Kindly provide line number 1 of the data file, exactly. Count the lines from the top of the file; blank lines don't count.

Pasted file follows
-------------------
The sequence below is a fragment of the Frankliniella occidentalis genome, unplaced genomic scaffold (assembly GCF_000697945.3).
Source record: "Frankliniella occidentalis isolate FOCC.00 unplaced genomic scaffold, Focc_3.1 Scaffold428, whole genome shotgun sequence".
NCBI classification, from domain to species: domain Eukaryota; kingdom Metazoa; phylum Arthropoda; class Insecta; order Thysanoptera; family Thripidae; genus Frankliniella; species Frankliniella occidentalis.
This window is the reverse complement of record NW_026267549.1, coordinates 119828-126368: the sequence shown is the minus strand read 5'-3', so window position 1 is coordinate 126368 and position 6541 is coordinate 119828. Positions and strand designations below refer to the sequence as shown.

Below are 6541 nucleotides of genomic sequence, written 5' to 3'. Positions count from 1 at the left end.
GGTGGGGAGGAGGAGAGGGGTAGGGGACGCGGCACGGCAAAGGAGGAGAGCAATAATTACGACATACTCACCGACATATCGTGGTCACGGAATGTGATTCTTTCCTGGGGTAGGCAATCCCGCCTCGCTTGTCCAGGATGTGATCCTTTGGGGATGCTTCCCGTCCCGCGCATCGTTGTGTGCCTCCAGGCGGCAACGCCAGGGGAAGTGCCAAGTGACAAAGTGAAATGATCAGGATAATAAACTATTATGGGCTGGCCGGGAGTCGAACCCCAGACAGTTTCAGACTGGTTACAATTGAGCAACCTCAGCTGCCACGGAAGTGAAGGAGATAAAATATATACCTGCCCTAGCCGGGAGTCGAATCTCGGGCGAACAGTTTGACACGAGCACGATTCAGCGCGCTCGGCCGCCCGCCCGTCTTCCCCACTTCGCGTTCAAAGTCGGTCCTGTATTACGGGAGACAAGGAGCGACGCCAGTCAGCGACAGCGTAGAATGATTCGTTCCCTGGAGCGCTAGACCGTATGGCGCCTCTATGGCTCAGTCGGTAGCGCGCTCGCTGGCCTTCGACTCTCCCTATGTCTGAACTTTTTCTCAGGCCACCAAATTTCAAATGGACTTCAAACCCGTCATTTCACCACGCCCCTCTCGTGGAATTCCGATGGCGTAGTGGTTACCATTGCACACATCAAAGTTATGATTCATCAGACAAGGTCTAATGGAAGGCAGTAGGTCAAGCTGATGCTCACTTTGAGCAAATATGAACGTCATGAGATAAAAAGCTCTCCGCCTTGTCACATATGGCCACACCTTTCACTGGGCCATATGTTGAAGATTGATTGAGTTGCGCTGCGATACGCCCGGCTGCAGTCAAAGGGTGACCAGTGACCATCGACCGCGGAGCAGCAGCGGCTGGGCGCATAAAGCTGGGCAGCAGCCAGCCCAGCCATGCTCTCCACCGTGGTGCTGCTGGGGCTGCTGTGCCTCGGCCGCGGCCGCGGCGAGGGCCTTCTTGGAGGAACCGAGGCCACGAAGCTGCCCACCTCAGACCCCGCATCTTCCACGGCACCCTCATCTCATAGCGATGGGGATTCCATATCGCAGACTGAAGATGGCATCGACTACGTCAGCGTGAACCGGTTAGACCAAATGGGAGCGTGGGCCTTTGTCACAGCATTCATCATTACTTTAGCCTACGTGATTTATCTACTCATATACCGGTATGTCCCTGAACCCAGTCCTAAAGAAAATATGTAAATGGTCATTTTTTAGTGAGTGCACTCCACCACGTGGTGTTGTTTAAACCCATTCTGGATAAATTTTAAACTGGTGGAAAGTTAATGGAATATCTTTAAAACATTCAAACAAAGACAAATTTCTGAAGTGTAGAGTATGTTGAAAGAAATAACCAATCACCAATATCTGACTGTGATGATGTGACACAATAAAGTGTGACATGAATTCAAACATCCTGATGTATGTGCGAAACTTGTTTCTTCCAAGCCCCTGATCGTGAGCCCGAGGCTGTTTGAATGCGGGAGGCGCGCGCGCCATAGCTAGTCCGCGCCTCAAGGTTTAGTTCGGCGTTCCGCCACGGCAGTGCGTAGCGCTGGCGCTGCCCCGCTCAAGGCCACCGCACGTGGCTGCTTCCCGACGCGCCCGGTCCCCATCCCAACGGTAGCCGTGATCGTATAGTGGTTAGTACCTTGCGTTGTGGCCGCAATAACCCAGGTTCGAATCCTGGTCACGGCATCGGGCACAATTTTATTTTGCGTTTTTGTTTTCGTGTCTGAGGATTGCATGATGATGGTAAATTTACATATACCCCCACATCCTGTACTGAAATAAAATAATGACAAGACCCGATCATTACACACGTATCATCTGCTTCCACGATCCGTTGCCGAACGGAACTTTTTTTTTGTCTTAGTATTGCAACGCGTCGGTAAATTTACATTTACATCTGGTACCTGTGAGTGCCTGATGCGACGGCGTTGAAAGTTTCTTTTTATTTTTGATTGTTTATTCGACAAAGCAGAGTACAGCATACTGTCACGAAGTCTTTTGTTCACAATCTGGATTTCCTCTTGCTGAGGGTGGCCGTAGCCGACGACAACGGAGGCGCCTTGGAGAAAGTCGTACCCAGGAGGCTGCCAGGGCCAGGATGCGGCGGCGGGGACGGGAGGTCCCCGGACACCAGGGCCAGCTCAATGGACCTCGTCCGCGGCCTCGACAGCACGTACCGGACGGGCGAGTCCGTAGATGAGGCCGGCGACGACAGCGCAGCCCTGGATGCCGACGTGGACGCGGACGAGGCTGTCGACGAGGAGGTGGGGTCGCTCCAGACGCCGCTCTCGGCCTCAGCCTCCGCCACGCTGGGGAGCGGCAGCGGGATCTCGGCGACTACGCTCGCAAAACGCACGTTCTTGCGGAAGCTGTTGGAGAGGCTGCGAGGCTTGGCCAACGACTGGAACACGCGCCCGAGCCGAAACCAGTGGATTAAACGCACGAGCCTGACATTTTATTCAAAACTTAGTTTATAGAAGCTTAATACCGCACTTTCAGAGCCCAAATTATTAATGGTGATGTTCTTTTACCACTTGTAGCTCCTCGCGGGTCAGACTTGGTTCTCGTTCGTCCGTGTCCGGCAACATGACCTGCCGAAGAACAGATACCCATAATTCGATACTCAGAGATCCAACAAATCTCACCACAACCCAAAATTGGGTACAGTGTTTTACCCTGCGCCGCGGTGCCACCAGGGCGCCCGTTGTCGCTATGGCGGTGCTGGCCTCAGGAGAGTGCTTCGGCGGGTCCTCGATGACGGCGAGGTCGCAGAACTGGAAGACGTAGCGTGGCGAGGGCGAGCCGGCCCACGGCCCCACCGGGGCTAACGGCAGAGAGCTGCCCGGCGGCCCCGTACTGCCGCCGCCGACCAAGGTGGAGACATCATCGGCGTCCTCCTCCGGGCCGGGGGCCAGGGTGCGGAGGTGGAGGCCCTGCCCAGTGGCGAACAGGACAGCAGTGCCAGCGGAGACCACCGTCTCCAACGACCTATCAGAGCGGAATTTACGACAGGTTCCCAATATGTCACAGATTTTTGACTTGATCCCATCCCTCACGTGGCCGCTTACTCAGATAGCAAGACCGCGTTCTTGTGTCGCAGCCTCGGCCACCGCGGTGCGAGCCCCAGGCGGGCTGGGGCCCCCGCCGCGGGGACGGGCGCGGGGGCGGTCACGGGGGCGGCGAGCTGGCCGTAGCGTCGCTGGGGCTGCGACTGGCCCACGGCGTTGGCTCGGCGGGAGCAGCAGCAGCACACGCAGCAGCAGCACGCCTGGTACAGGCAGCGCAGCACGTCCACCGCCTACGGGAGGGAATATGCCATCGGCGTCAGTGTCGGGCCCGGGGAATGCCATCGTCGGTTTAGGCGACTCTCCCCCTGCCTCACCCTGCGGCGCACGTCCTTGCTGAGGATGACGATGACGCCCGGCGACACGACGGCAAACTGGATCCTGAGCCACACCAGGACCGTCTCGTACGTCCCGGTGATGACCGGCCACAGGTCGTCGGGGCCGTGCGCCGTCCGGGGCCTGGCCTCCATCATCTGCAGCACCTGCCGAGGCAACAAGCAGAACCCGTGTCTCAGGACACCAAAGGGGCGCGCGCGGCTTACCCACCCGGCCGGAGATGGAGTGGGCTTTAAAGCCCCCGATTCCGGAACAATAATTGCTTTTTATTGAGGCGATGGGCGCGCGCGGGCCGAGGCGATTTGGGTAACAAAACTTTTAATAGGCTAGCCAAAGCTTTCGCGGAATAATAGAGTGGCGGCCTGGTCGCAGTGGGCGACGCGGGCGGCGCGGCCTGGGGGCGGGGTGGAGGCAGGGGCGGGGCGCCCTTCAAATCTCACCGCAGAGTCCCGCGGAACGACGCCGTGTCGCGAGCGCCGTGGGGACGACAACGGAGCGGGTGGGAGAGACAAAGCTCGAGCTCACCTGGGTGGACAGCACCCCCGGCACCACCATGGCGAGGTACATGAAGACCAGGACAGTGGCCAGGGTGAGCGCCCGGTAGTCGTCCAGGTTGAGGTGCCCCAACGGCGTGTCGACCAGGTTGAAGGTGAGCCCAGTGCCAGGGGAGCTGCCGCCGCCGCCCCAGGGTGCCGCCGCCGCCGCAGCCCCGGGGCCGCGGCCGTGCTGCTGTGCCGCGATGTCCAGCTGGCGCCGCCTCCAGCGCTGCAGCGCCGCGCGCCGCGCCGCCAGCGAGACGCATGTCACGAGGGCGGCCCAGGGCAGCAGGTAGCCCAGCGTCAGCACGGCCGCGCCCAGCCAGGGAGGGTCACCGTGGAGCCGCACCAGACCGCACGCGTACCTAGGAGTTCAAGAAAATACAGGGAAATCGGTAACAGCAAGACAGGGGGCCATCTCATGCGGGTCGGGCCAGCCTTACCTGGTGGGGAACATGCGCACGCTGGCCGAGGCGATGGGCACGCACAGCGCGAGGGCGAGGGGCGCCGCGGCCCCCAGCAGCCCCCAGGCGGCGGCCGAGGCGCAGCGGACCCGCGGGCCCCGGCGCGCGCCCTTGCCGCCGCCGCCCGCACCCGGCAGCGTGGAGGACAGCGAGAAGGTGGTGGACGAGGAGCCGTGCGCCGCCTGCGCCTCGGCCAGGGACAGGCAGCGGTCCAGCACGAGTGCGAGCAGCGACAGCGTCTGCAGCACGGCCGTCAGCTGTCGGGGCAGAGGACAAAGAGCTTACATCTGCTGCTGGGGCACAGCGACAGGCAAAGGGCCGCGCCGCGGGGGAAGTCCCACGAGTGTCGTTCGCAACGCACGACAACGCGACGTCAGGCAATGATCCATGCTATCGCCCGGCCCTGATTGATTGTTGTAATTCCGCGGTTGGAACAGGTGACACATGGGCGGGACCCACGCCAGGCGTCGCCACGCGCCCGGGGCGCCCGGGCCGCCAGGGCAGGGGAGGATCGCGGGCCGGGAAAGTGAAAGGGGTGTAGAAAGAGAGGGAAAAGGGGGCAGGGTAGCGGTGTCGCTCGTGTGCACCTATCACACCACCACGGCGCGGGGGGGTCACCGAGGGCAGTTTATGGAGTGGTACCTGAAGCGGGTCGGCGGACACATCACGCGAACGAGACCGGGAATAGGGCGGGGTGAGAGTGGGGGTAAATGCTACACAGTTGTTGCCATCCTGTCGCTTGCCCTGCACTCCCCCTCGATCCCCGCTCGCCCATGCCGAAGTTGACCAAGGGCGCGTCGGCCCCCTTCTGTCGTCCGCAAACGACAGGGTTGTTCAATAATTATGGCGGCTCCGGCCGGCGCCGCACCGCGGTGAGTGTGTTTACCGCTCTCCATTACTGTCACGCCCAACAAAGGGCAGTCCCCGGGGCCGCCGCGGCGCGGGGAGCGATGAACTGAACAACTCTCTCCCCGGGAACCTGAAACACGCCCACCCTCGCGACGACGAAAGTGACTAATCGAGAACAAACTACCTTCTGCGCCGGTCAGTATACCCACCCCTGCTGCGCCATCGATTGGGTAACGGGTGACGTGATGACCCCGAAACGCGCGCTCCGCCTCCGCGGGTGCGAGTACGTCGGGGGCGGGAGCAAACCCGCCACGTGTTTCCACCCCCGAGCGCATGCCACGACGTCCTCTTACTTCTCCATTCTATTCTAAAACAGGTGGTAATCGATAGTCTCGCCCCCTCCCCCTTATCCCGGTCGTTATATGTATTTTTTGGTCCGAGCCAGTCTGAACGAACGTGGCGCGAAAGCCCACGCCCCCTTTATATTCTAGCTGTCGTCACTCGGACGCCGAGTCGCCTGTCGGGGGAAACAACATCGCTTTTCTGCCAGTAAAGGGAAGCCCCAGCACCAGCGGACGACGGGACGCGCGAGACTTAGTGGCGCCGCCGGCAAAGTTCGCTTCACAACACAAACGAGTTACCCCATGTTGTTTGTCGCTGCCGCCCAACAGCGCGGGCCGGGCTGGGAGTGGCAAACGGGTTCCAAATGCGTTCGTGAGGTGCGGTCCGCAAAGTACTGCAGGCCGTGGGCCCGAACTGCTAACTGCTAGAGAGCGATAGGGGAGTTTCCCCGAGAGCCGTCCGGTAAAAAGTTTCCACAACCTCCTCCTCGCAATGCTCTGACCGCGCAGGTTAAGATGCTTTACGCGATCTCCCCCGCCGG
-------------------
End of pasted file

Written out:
The sequence below is a fragment of the Frankliniella occidentalis genome, unplaced genomic scaffold (assembly GCF_000697945.3).